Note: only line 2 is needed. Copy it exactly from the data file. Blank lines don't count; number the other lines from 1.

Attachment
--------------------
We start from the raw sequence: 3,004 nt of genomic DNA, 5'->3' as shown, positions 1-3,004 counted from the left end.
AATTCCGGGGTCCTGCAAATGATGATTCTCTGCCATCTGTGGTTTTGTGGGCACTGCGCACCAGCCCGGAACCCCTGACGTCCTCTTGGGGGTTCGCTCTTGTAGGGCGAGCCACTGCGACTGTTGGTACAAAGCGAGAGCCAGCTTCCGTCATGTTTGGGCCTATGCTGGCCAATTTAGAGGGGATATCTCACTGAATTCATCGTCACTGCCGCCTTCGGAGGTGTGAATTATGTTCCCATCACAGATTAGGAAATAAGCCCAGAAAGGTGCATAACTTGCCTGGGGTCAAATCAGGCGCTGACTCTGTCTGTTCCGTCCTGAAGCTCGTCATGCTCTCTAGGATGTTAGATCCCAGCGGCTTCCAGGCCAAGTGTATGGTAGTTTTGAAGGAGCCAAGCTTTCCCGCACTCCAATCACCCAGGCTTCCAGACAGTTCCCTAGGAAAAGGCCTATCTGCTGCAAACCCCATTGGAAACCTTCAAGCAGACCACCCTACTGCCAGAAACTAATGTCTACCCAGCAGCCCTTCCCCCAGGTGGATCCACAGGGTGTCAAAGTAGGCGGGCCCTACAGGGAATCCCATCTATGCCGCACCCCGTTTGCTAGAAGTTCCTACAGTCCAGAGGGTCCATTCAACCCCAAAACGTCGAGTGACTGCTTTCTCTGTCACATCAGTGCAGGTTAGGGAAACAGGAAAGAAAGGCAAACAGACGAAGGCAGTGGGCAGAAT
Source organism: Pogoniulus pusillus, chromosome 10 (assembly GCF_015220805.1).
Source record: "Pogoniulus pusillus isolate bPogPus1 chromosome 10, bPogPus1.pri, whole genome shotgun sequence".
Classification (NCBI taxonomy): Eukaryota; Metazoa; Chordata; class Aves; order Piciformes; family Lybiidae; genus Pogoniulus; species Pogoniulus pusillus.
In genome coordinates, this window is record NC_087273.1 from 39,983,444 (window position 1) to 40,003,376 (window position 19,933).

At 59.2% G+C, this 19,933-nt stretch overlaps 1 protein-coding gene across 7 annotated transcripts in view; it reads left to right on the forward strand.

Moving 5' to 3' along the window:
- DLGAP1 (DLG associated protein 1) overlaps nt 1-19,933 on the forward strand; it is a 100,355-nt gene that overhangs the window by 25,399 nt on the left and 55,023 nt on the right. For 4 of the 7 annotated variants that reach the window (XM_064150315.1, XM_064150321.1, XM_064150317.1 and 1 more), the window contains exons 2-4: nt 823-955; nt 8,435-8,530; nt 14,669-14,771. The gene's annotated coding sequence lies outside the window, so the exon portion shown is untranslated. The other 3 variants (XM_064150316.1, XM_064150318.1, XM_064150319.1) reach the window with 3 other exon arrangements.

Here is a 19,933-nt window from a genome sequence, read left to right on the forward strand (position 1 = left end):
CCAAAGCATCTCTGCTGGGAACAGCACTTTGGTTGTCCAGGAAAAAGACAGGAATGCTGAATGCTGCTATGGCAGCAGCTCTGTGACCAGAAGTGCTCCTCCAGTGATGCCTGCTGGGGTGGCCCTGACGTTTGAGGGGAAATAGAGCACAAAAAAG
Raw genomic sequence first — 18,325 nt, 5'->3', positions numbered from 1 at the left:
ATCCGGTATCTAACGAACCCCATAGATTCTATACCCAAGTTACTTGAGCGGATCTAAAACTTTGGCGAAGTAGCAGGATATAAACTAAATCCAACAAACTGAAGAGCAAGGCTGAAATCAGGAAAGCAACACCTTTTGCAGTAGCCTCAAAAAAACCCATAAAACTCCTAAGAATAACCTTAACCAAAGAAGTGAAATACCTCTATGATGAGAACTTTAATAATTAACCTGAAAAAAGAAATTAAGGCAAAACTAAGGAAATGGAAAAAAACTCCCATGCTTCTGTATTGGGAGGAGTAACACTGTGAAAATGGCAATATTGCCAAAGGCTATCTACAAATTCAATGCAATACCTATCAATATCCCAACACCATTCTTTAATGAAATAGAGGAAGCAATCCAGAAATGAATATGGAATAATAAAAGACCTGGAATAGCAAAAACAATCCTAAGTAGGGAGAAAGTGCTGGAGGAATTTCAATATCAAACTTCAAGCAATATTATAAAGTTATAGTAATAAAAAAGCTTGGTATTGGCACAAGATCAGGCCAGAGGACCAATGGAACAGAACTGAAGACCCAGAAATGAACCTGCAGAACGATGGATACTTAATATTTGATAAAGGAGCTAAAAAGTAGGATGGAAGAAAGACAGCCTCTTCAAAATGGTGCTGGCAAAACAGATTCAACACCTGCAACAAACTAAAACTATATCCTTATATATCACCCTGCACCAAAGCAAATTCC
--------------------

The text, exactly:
AATTCCGGGGTCCTGCAAATGATGATTCTCTGCCATCTGTGGTTTTGTGGGCACTGCGCACCAGCCCGGAACCCCTGACGTCCTCTTGGGGGTTCGCTCTTGTAGGGCGAGCCACTGCGACTGTTGGTACAAAGCGAGAGCCAGCTTCCGTCATGTTTGGGCCTATGCTGGCCAATTTAGAGGGGATATCTCACTGAATTCATCGTCACTGCCGCCTTCGGAGGTGTGAATTATGTTCCCATCACAGATTAGGAAATAAGCCCAGAAAGGTGCATAACTTGCCTGGGGTCAAATCAGGCGCTGACTCTGTCTGTTCCGTCCTGAAGCTCGTCATGCTCTCTAGGATGTTAGATCCCAGCGGCTTCCAGGCCAAGTGTATGGTAGTTTTGAAGGAGCCAAGCTTTCCCGCACTCCAATCACCCAGGCTTCCAGACAGTTCCCTAGGAAAAGGCCTATCTGCTGCAAACCCCATTGGAAACCTTCAAGCAGACCACCCTACTGCCAGAAACTAATGTCTACCCAGCAGCCCTTCCCCCAGGTGGATCCACAGGGTGTCAAAGTAGGCGGGCCCTACAGGGAATCCCATCTATGCCGCACCCCGTTTGCTAGAAGTTCCTACAGTCCAGAGGGTCCATTCAACCCCAAAACGTCGAGTGACTGCTTTCTCTGTCACATCAGTGCAGGTTAGGGAAACAGGAAAGAAAGGCAAACAGACGAAGGCAGTGGGCAGAAT